King star De'Aaron Fox jumped on the All The Smoke podcast, hosted by NBA vets Matt Barnes and Stephen Jackson, and dropped some very good quotes involving his current life, as well as his time in Kentucky.
De'Aaron Fox admitted that he knew where he was playing college ball at the entire time of his recruiting process, that he just wanted to have fun with using all of his visits up.
“My final list was Kentucky, Louisville, Kansas, LSU and Arizona. Funny thing, I knew (where I wanted to go). I feel like most kids just waste time saying they want to take visits, visit these campuses, do all this, but I knew where I was going the whole time. I was like, “So I’m about to go spend the colleges’ money, go have a good time, spend time with my parents, take whoever I want to go on these official visits. But the whole time I knew I was going to Kentucky.”
While many of schools sparked some interest from him, he said that Kentucky just had the most to offer, with multiple of reasons why he chose them. “Being a one-and-done was the main reason. But second reason, it was just the place I knew I wanted to play,” said Fox.
The former Kentucky guard said Louisville didn't stand a chance (according to his mother) of landing him, despite them being in his top five. “Louisville had just gotten in trouble for the stripper s***, so my mom was like, “You’re not going there.” As a Kentucky fan, you've got to give momma Fox a round of applause for that one.
"I went to LSU (on a visit) because I wanted to go to Baton Rouge for a weekend. Kansas, Bill Self ain’t playing no freshmen over juniors and seniors, they had Devonte’ Graham and Frank Mason at the time. I knew I wasn’t going to play there. Kentucky was the only real choice, I knew I was going to play. Kentucky was the place I knew I was going to start, and I knew I was going to play.”
De'Aaron Fox seems to still be happy that he chose Lexington as his one year pit-stop to the NBA. “Man, it was great. I love Cal. I still talk to Cal to this day. He lets you rock. That’s why he wants guards like John [Wall] and myself and [Brandon] Knight, Tyler Ulis. The way that he coaches, it’s like absolute freedom. He’ll put X’s and O’s but at the end of the day, everything’s going to end up in a pick and roll or isolation. That’s what the NBA is too.”
Fox says that Cal focused more on player development during their time in college, instead of winning games and championships, because he believed that the development would turn into won games. “When he’s able to get those guys, you find success. Cal couldn’t give a damn about winning college basketball games. If he’s getting guys who he knows he can end up developing into NBA players, you’re automatically going to win 30 games a year just from that alone. That’s what I loved."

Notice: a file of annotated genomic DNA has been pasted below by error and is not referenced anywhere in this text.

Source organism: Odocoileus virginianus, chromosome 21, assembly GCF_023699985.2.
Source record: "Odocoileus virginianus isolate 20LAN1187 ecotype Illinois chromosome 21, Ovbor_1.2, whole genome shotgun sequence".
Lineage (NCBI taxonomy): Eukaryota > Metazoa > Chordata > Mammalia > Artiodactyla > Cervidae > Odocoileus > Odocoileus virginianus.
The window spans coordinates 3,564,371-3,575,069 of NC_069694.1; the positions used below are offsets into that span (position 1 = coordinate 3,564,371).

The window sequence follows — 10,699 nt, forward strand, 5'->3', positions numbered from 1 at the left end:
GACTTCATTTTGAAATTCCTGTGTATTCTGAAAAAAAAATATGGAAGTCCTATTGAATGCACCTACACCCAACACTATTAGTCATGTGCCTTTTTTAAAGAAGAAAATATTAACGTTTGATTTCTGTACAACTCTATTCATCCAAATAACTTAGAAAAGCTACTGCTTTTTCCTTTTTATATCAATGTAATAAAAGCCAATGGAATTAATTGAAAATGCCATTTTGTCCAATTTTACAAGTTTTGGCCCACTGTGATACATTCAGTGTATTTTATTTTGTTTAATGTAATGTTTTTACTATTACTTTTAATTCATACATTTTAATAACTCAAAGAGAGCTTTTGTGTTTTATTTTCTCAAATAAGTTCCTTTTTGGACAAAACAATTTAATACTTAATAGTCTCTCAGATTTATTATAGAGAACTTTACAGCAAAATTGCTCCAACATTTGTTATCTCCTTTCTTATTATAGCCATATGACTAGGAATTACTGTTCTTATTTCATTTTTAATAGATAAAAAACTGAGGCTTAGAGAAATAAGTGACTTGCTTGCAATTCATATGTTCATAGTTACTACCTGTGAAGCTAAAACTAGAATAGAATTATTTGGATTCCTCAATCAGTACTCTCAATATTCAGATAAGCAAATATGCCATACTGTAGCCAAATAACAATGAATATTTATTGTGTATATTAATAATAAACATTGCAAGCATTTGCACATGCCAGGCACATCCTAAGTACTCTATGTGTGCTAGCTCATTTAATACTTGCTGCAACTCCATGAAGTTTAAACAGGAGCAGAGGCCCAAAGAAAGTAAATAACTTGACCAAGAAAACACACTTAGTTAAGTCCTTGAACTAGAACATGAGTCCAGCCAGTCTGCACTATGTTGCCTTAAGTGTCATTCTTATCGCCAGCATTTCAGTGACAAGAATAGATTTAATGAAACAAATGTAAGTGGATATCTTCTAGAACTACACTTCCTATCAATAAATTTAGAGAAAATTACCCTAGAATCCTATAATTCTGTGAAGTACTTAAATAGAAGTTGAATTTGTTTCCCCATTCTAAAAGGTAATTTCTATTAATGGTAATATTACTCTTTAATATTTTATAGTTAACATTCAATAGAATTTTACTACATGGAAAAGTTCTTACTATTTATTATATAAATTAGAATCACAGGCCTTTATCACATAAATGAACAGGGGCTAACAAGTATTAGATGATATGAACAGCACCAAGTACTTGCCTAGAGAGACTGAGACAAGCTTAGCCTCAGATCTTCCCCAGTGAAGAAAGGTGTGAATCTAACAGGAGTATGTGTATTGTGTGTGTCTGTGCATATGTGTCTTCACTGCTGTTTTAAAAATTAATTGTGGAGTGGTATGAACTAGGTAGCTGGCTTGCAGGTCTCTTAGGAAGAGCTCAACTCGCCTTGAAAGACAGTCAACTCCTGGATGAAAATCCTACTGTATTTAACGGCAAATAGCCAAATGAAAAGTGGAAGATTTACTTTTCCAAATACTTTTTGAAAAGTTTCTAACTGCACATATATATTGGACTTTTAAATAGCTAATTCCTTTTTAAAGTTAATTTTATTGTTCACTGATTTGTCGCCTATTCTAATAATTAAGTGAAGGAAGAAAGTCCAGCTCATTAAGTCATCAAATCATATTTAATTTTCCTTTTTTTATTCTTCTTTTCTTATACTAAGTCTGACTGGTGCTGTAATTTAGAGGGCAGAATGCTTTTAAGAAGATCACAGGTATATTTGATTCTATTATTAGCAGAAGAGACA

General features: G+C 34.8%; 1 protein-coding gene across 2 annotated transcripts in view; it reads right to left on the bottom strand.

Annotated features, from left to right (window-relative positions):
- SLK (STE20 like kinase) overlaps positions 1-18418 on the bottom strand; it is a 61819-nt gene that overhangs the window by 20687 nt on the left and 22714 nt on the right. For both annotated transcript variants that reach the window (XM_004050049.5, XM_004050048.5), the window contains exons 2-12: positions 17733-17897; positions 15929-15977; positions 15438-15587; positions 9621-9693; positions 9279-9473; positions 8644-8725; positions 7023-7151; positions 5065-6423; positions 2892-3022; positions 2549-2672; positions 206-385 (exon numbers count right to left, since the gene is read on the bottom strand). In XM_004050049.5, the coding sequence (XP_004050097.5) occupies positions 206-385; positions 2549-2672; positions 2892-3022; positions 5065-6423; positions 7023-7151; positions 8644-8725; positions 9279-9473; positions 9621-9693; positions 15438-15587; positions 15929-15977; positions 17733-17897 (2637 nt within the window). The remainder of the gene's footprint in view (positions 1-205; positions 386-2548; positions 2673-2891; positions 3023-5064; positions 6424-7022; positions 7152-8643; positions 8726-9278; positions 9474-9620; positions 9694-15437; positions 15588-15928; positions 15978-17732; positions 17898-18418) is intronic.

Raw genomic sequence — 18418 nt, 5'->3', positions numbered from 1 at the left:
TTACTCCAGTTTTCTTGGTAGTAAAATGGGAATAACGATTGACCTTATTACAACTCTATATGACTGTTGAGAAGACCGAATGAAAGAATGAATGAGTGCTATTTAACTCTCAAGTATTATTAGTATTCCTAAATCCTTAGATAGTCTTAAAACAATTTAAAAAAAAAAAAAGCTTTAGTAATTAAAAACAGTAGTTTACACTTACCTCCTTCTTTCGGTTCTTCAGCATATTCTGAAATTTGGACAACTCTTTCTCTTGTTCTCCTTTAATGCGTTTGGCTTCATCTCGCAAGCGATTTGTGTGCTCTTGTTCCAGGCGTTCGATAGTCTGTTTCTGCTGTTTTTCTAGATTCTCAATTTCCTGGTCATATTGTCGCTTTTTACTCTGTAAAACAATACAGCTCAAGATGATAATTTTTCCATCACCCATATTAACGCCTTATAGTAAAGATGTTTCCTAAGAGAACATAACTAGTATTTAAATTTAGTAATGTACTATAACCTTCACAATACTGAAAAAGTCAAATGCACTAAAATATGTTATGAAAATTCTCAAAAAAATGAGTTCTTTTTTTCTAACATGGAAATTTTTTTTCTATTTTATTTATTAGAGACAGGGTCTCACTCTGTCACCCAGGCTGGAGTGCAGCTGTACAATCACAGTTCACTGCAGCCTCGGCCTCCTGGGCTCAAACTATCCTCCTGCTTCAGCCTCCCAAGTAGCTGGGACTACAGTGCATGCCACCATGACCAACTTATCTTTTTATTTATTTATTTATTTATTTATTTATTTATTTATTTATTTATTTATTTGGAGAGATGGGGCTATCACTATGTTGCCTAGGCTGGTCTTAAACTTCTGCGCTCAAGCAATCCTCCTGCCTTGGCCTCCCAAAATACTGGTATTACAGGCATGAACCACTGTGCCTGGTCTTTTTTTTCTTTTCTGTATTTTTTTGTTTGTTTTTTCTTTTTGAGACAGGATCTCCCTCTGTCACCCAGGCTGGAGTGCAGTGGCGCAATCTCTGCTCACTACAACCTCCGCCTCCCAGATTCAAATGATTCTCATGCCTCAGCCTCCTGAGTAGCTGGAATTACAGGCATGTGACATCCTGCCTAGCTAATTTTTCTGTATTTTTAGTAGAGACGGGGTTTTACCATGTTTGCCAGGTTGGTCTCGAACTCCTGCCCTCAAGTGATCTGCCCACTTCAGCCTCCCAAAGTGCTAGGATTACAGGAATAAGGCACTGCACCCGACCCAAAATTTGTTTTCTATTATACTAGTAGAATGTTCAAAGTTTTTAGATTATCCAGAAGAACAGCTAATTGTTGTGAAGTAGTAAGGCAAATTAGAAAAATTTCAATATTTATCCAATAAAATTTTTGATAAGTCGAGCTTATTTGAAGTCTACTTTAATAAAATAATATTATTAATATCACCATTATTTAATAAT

“You came in, you had to earn everything. He made you work. At the end of the day, I was a top-five pick, Bam (Adebayo) and Malik (Monk) were lottery picks. That’s all you can ask for. We lost in the Elite Eight, obviously we were mad as hell, but that wasn’t going to make me stay.”
Despite going on a great run and having a National Championship worthy of a matchup with North Carolina in the Elite Eight, Fox said that they weren't going to get the chance for a round two wether they wanted it or not. “We lost on a buzzer-beater. Cal brings us in about 20 minutes after, he said, “All of y’all are gone.” Brought us all in there, said, “You’re done, you’re not coming back. If you need us, you have our numbers, we’ll help you with whatever, but you’re not playing another college basketball game.”‘
Some of you may not want to hear that, and some of you will love it. A vocal problem that fans have with John Calipari is that they believe he cares more about NBA Draft picks rather than National Championships, and this quote doesn't necessarily say otherwise, but I believe his approach to his method is that he believes the lottery pick-High School talent he recruits give us the best chance at doing so, year in and year out. The only kicker is, Kentucky has just fell short in recent years. We've become accustom to finishing in the Elite Eights, and for many that is not enough, but in his defense, no other coach in college basketball has had as much success during the last decade (12 years to be exact) that he's been here.